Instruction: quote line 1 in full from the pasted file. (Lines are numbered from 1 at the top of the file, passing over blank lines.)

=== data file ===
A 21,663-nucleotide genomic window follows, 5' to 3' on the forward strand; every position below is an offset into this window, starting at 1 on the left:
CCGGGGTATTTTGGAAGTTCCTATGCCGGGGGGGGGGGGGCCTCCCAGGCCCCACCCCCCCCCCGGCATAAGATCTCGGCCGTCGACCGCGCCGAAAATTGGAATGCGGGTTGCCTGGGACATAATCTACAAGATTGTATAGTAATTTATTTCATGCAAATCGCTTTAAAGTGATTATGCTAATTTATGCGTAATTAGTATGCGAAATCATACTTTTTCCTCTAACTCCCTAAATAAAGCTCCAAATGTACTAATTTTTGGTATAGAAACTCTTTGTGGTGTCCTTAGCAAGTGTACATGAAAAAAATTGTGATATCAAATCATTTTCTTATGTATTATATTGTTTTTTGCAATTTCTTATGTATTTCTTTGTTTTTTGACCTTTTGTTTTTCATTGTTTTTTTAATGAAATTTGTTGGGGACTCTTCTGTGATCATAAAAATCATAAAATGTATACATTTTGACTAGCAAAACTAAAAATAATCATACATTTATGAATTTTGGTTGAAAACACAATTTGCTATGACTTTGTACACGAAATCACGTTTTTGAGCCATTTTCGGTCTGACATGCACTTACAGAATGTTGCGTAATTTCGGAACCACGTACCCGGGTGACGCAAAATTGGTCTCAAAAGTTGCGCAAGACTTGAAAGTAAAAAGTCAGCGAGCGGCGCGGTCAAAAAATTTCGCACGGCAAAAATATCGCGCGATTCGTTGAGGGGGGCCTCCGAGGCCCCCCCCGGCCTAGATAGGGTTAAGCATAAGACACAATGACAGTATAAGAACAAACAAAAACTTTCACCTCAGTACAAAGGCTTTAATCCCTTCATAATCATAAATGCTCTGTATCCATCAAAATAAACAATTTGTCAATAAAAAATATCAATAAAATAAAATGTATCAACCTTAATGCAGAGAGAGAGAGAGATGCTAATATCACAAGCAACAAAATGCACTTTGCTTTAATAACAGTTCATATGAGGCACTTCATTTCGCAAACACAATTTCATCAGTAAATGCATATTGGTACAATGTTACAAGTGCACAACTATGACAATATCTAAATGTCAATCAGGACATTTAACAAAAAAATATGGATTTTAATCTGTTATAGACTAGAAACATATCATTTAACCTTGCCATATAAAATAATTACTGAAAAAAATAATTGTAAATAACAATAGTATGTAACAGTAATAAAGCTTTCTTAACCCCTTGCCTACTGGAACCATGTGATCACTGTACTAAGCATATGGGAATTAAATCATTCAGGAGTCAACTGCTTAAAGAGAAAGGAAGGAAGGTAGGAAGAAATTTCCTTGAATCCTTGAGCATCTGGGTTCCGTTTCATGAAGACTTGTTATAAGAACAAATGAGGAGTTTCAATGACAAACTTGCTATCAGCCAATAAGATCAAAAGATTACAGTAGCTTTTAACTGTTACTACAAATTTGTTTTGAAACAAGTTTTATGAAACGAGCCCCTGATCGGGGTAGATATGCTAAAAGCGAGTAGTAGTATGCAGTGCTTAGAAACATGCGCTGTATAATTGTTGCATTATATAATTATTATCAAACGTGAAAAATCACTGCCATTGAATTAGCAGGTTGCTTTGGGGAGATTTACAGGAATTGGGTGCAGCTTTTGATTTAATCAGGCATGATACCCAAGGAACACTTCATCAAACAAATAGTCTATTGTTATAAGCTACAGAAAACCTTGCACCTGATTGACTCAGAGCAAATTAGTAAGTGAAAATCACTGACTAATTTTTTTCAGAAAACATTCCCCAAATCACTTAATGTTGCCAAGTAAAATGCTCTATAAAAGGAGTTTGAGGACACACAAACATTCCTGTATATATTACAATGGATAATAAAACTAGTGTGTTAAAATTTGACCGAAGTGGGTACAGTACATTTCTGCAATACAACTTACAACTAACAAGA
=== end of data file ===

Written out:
A 21,663-nucleotide genomic window follows, 5' to 3' on the forward strand; every position below is an offset into this window, starting at 1 on the left: